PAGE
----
Celski said he expected a room similar to a small-sized closet and was pleasantly surprised by the “huge” quarters he shares with a teammate.
For obvious reasons, the athletes and their accommodations and competition venues are the priority at any Games. In the athletes’ dining hall, competitors line up for offerings that range from kimchi to congee to braised lamb curry. Lunchtime on Tuesday offered nearly 20 entree options all labeled with calorie counts and grams of fat, carbohydrates, protein, and sodium. For a table with a wide selection of bread and pastry offerings, a baker took the time to create decorative windmills and small houses from bread.
In the recreation center, the heavy beat of techno music filled the air as a Rambo video game, foosball, air hockey table, and Wii setups awaited players. Two men from Uzbekistan occupied one of the pool tables.
In a not-so-quiet corner, there were books available to borrow, including Russian classics such as “Anna Karenina” by Tolstoy and “The Brothers Karamazov” by Dostoevsky alongside the complete Harry Potter collection. The most curious entry? “The Gulag Archipelago” by Aleksandr Solzhenitsyn, which focuses on the Soviet Union’s forced labor camps.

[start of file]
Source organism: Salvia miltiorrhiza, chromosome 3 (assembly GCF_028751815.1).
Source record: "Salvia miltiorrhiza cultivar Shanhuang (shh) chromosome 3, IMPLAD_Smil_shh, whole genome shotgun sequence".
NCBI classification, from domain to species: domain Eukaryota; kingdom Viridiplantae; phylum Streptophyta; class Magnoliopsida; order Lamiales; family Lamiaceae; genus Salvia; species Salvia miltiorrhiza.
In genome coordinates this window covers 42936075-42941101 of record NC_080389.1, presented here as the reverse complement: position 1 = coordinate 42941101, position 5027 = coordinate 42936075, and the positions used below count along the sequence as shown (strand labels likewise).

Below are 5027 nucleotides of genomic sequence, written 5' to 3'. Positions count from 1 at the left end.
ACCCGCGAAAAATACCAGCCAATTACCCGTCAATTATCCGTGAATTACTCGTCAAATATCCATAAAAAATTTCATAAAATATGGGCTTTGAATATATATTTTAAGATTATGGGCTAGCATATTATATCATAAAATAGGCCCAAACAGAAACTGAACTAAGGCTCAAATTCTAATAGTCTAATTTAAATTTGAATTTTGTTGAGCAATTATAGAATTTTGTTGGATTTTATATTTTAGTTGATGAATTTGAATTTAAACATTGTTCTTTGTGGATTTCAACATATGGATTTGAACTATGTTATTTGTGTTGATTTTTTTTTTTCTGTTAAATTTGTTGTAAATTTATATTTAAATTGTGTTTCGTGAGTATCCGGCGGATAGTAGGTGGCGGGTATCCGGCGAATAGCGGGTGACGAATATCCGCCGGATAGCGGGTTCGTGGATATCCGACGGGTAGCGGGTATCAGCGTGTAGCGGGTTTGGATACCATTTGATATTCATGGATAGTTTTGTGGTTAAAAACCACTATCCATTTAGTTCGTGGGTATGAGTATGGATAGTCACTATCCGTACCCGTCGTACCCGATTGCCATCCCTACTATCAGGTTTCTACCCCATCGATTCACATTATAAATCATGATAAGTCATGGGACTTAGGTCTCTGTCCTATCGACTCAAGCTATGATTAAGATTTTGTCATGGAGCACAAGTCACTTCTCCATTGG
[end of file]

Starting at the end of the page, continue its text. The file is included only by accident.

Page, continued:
While the reading corner was empty, there was a handful of athletes in the fitness center next door, working out with free weights and using cardio machines.
“They’ve done a terrific job,” said Stan Wong, an athletic trainer for the men’s hockey team from Fall River, Mass., who is enjoying his third Olympics. “You can see how much money has been spent.”